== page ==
“Spotsylvania County, Virginia, is the place to be for anglers,” said Virginia Department of Wildlife Resources Biologist John Odenkirk. In his 30 years on the water, “the bass population has never been better,” he said. “Add in the monster crappie, striped bass and hybrid striped bass, and you have an angling trifecta,” he continues.
Lake Anna, one of the largest in Virginia with its 13,000 acres, is a sports lovers’ paradise. About an hour south of Washington, its five marinas and Lake Anna State Park serve boaters and anglers in the Spotsylvania portion of the lake. Visitors without boats can find a variety of options for rent. For marina services, visit spotsylvania.va.us.
Expert guides help find the sweet spots for prize fish. Guides are well-informed about birding and local fauna too. McCotter’s Lake Anna Guide Service takes anglers out on bass, crappie and striper trips. While big sportfish are among the most sought-after, many other fish, including blue gill, carp, channel catfish, pickerel, sunfish, walleye and white and yellow perch also bring smiles to fishers at Lake Anna.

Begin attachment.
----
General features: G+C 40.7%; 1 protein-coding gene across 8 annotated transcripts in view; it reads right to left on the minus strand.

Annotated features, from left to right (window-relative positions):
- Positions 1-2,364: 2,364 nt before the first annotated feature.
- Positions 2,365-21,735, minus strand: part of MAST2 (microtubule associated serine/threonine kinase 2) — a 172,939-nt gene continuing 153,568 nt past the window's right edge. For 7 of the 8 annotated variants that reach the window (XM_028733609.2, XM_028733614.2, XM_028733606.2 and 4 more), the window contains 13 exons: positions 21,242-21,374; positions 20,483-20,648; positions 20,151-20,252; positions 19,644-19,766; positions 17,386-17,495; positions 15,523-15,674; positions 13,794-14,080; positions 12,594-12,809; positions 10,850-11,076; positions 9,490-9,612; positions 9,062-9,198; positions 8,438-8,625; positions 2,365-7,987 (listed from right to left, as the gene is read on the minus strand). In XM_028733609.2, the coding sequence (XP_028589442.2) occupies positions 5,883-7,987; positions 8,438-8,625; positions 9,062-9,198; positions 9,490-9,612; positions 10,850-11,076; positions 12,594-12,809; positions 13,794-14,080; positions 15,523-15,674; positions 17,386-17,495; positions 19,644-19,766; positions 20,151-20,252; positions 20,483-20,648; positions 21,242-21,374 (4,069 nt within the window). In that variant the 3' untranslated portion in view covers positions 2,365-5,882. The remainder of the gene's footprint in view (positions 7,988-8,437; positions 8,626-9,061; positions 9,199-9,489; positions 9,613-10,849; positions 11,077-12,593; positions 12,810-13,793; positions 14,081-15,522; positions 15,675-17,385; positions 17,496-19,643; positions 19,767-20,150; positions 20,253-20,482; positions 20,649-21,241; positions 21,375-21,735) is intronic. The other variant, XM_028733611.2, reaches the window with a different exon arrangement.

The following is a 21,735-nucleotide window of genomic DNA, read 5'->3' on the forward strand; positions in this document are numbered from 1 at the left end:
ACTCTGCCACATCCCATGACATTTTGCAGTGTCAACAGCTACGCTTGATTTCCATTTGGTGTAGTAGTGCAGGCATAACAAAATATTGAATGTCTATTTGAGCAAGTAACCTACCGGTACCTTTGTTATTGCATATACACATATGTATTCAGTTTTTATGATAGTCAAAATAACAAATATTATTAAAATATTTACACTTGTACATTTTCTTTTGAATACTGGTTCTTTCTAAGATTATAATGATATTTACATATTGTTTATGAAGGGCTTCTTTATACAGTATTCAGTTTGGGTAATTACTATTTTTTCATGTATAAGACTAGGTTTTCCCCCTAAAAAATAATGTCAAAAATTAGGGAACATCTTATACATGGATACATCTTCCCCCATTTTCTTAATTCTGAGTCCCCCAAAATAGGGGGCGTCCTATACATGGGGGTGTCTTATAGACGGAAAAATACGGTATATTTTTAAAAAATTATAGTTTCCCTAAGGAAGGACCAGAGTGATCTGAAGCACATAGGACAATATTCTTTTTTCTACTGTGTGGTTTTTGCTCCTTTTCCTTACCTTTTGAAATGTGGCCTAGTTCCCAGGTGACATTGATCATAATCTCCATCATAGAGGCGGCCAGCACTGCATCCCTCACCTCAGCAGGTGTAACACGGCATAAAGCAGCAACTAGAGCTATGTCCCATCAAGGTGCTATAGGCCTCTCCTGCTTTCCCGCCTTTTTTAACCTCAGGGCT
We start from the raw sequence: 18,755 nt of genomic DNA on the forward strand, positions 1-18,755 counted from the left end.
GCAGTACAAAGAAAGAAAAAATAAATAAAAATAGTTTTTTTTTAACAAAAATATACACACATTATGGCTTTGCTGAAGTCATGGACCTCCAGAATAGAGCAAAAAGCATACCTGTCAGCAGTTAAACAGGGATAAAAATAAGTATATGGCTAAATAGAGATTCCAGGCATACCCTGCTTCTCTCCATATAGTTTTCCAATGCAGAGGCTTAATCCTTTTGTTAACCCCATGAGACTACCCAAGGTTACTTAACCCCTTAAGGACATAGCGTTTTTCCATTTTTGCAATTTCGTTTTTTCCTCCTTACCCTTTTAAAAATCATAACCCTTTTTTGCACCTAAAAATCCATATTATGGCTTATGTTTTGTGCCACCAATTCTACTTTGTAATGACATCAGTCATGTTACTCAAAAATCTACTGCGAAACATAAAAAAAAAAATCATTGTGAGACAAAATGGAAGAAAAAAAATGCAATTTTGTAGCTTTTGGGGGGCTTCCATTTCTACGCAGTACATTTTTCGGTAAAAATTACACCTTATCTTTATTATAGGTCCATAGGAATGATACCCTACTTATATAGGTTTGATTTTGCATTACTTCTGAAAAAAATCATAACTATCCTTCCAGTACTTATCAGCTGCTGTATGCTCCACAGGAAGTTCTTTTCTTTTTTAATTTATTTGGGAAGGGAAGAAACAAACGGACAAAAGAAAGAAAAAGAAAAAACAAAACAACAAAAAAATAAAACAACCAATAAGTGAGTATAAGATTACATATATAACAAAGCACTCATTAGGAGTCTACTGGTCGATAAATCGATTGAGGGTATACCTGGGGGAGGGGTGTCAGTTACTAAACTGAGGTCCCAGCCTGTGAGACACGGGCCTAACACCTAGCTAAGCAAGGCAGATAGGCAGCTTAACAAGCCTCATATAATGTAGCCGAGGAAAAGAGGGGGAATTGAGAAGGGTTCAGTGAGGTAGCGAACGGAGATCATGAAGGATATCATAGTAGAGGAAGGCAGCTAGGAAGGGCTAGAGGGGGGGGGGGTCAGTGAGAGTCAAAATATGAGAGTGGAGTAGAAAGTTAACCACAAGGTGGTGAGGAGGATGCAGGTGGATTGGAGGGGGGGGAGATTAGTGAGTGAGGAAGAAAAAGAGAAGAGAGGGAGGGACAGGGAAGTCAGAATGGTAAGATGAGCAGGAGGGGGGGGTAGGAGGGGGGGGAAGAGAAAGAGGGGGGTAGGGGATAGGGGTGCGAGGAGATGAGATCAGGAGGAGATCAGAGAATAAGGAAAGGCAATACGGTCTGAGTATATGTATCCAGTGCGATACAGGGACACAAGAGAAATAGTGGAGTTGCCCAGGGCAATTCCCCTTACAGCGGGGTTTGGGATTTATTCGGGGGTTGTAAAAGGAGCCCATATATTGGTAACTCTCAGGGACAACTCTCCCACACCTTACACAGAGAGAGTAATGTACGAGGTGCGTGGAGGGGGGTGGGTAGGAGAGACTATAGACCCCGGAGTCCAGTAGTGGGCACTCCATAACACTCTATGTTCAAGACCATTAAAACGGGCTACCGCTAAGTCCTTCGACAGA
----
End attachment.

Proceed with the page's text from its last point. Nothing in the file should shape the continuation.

Spotsylvania has plenty to enjoy off the water, too. Lake Anna State Park is terrific for boating, and hiking, cycling and horseback riding along woodland trails. Good restaurants, wineries, breweries, shopping centers and entertainment combine with outdoor recreation for great a great getaway.
Two additional fishing spots, Ni River Reservoir and Hunting Run Reservoir, supply drinking water for the region. The 411-acre Ni Reservoir, near Chancellorsville, Virginia, hosts self-sustaining populations of bluegill, redear sunfish, chain pickerel, channel catfish, black crappie, largemouth bass and white perch. Largemouth bass hang out in aquatic vegetation around the reservoir shorelines. Virginia Department of Game and Inland Fisheries reported large populations around lily pads.
Hunting Run Reservoir, a 480-acre impoundment known for Largemouth Bass ranging from 3 to 21 inches long, requires a special permit to fish. Bass are found on the edges of mounds of flooded timber and can be as large as six pounds but average between two and three pounds.
You must carry a valid license to fish in Virginia if you are 16 years or older. Exceptions are made for fishing on private land and for visually impaired anglers. A resident freshwater fishing license costs $16, while a temporary non-resident freshwater license is $21 and is good for five consecutive days. Licenses may be purchased online at dwr.virginia.gov/licenses. Virginia asks anglers to abide by COVID-19 safety rules, including frequent hand washing and refraining from sharing fishing equipment with float partners.
The experts all say March is the best time to fish Spotsylvania for largemouth bass. After three decades of reeling in monster-sized fish, they sure know how to break a cabin fever.